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Zoologger: The most bizarre life story on Earth

Species: Symbion pandora

Habitat: In the eastern Atlantic Ocean – on the mouthparts of Norway lobsters (also known as Dublin Bay prawns or langoustines)

There's no question that discovering a new species is very cool. But how about discovering a new phylum?

A phylum is a broad division ... Read More

Fossils in seabed on Earth shape search on Mars

Microscopic fossils from the dried-up seabed of the Mediterranean have led space scientists to seek similar evidence of ancient life in the red sands of Mars, where the rover named Opportunity is now exploring.

The scientists said they are impressed by the unexpected discovery of 6-million-ye... Read More

Vaccine fever in Oz: Is the risk real?

This article comes from New Scientist writer Debora MacKenzie, winner of the 2010 ASM Public Communications Award. Read more about the award and her winning entry here. And now on to the article...

Just... Read More

Building a Better Biofuel: A New Carbon-Neutral Approach Turns Carbohydrates into Hydrocarbons

When Randy Cortright of the University of Wisconsin found an aromatic fluid floating in his beaker that smelled just like gasoline, he thought he had a problem. After all, the chemical engineer wanted to make fuel from plants for the hydrogen economy that was supposed to boom about now. Instead... Read More

Australia suspends flu shots for children under five.

Dozens of babies and young children, mostly in Western Australia and Queensland, have suffered adverse reactions after having the flu shot, including fevers and convulsions.

And the Queensland Coroner is investigating the death of a two-year-old Brisbane girl, found dead in her cot a day afte... Read More

Hawaii finds 10 rare Salmonella cases linked to frozen ahi tuna, 5 other states also reporting infections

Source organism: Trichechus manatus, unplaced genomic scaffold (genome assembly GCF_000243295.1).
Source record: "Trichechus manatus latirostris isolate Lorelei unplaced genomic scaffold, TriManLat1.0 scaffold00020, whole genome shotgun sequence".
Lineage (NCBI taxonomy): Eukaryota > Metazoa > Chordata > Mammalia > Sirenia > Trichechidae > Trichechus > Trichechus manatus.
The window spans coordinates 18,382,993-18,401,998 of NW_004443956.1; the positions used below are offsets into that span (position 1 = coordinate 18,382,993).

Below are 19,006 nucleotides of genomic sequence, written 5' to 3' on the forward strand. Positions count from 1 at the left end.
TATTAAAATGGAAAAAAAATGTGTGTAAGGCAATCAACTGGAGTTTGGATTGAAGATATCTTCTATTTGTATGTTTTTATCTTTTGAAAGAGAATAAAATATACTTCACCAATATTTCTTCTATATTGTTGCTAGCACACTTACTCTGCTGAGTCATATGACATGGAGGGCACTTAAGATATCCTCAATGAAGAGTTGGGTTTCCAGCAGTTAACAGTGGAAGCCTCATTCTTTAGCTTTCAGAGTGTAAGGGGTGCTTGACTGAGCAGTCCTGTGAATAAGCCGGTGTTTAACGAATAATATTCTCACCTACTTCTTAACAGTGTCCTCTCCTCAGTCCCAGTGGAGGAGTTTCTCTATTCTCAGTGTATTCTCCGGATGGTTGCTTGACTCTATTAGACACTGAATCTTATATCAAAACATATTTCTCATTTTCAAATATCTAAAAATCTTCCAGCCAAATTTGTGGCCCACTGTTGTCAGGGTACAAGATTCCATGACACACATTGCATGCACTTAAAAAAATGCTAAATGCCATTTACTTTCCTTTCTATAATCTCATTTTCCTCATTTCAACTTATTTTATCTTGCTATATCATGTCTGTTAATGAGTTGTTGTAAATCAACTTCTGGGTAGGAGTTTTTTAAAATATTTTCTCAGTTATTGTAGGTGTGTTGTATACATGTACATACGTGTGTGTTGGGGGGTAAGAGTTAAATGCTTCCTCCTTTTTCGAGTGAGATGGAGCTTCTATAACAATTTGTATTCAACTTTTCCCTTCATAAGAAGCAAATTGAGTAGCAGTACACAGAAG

Ten people on Oahu recently became ill with a rare type of salmonella after eating imported raw ahi tuna that was previously frozen, state health officials reported.

The salmonella Paratyphi B cases occurred between Feb. 27 and April 6 in people ranging in age from 5 to 35, said Janice Okubo,... Read More

First genome sequencing of identical twins uncovers little about the origins of disease

The first whole genome sequencing of a pair of identical twins has uncovered little about the origins of disease - even though only one twin has multiple sclerosis (MS).

Identical twins inherit identical genomes but are exposed to different environmental influences. That means they can be eno... Read More

Eukaryotic phytoplankton is now believed to account for almost 50 percent of the ocean’s carbon fixation

"Almost half of the ocean’s carbon fixation is done by eukaryotic phytoplankton, despite the fact that their presence is significantly less than the more abundant blue-green algae known as cyanobacteria.

Cyanobacteria, that grow in vast numbers in the sunlit surface waters of the oceans (the ... Read More

Microbe gold: Arizona State researcher investigates where oil comes from

While most of the dead material in the ocean is recycled by bacteria, lipids are tough, fat-like molecules that "tend to be the least desirable to eat," says Everett Shock, a biogeochemist at Arizona State University. They generally get passed up and fall to the seafloor, where they become burie... Read More

West Nile Virus: The Missing Link

New York City isn't exactly an oasis for wildlife, but its public-health officials are all too familiar with zoonotic diseases, which jump from animals to humans. Ten years before H1N1 erupted among students and killed a principal at an intermediate school in Queens, N.Y., another mysterious ill... Read More